Paris is a city with secrets. It’s one of those cities that even after several visits you still feel like you don’t quite know it and feel as though it has more to reveal. Of course, the attractions of Paris are well-known– the Eiffel Tower, the Louvre, Notre Dame, but there are places to visit in less heavily trafficked areas, less well-known areas that are no less magical.
I was 13 years old when I went to Paris the first time. I was on a school trip with 20 other junior high school students. It was my first international trip. I was scared about going because I had been warned that the French were rude to you and basically spat on you if you attempted to speak their language. But though I was quite nervous about the trip, I was more excited about the thrill of experiencing my first taste of foreign travel. So armed with my B average in French, I steeled myself and awaited the inevitable dismissal of my French ability.
The trip began with the usual tour bus calisthenics — get on the bus, drive to “insert name of a landmark here,” get off the tour bus, take a picture, and repeat. My first impressions of Paris from the bus were neutered. Yes, I could see that Paris was a beautiful city, but it didn’t seem to have that magic that I was led to believe I’d experience. It didn’t have that “je ne sais quoi” as the French would say. I was not seduced.
However, Paris is a great temptress. She smiles coyly at you, draws you in, flirts with you, but she knows that she doesn’t have to try hard to get your attention – this ain’t Vegas baby! She might even flash you, á la Cage aux Folle style, bewitching you with a glimpse of her secrets, but even then she does this for her own benefit, not yours. She knows you’ll fall for her charms in spite of yourself. And fall I did … hard.
My group was staying at a small hotel tucked away in the Latin Quarter on a street so curvy it could’ve given Mae West a run for her money. One day, I looked out of my window and peered around one of those curves and I suddenly noticed that this street was laden with ordinary sights, ordinary yet magical.
I watched as a Parisian woman gracefully maneuvered the uneven cobblestone street with high heels so tall and thin it looked as if she were on stilts. I saw a procession of motorbikes zoom by, dodging in and out of traffic, the drivers shouting profanities and making lewd hand gestures at any pedestrian unlucky enough to get in their way. Very often they had a baguette or two strapped to the back of their bike. I marveled that the baguettes remained intact and wondered if the bread tasted like exhaust. I saw groups of raucous school boys on their way to school, and upon seeing me in the window they threw kisses at me. I laughed, enjoying being the “older woman” to these pint-sized Lotharios.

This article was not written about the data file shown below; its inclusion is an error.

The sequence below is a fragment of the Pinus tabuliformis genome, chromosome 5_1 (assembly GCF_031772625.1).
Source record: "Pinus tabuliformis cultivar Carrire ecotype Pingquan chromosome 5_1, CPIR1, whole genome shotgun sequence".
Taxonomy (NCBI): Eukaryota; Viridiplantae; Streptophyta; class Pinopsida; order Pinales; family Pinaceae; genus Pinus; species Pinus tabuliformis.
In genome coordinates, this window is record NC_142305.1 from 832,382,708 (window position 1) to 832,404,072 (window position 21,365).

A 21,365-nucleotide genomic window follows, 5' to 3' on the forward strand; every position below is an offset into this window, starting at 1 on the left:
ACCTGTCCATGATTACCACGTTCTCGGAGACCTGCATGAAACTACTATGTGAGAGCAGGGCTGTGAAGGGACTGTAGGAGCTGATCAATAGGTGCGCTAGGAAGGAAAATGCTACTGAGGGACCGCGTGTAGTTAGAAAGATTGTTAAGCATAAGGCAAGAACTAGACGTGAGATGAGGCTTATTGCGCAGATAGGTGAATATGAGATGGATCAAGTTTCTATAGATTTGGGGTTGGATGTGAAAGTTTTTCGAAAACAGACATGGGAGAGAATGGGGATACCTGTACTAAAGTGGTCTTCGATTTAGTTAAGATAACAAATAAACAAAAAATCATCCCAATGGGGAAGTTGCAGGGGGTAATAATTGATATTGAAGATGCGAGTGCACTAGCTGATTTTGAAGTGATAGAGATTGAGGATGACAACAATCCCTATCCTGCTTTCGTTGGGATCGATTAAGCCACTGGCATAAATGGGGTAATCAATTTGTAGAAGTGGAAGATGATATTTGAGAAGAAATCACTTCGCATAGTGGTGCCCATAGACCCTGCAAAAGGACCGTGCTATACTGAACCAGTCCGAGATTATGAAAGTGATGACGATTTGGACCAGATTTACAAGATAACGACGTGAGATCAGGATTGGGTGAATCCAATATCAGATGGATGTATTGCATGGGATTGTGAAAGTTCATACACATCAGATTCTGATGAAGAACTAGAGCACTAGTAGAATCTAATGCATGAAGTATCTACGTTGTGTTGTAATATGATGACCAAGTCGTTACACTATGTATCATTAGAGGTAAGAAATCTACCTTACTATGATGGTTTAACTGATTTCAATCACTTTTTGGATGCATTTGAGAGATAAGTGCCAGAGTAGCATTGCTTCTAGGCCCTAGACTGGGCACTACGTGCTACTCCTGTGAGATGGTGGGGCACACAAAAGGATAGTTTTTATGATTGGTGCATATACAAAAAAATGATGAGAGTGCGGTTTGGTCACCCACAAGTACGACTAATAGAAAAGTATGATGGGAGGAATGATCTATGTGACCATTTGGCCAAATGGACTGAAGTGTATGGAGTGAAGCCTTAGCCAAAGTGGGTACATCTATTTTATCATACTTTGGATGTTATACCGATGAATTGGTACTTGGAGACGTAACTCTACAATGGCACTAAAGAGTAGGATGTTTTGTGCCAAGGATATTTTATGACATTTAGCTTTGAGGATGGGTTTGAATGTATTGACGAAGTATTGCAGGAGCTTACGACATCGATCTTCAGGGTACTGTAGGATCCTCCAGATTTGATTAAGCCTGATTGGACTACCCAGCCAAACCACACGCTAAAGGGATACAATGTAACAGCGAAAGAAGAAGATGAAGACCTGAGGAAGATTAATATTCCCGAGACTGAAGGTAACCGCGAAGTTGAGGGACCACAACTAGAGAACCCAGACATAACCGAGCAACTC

But my true taste of the attractions of Paris came when I went to Porte de Vanves, a Parisian flea market. It is less well-known than the famous Les Puces de Saint-Ouen, but still contained a king’s ransom of treasures. I was giddy standing in the middle of it all and felt cheated for having only gone to bland shopping malls, one interchangeable with another. I was like a baby again experiencing everything as if it were for the first time. I walked around the market without an explicit purpose merely wanting to soak up the essence of Paris through osmosis.
In this large outdoor wonderland, there were rows upon rows of intriguing items for sale, some displayed with care and others simply dumped on blankets. There was a long purple velvet coat with beautiful iridescent buttons guaranteed to make its wearer feel like a queen, lace tablecloths so intricately sewn it seemed as if only a spider could have made them, paintings from eras in art that I had only read about in school, and foods laden with spices that I had never tasted before – foods from Algeria, Tunisia, Martinique, and other countries that reflected France’s colonial legacy.
I stopped by a vendor selling crepes with ham and Gruyere cheese. My mind exploded with the knowledge that there was food this good in the world. Of course, I ordered another … and another. Vendors called out to me in rapid fire French trying to get me to stop by their table and perhaps to buy. I had my eye on a vintage emerald green jumpsuit that would’ve been too much for me to wear at 13, but perfect for my grown-up self. I still pine for that jumpsuit!
This trip to Paris still resonates with me as any first love does. My fond memories of the trip aren’t really about the famed attractions of Paris, it is more about who I became — an explorer and citizen of the world. It opened up a whole new world to me. Even before I returned home I knew that my destiny had changed. I learned to be led by my curiosity, to always peer around the corner of a curve, to see the magical in the everyday. Since that first trip, I have traveled to more than 15 countries and have lived in Zimbabwe, South Africa, and Brazil.
Perhaps the reason people keep coming back to Paris, this City of Light, is not so much about how she shines, but about her ability to reflect that light back onto us. I look forward to returning to Paris and uncovering more of her secrets.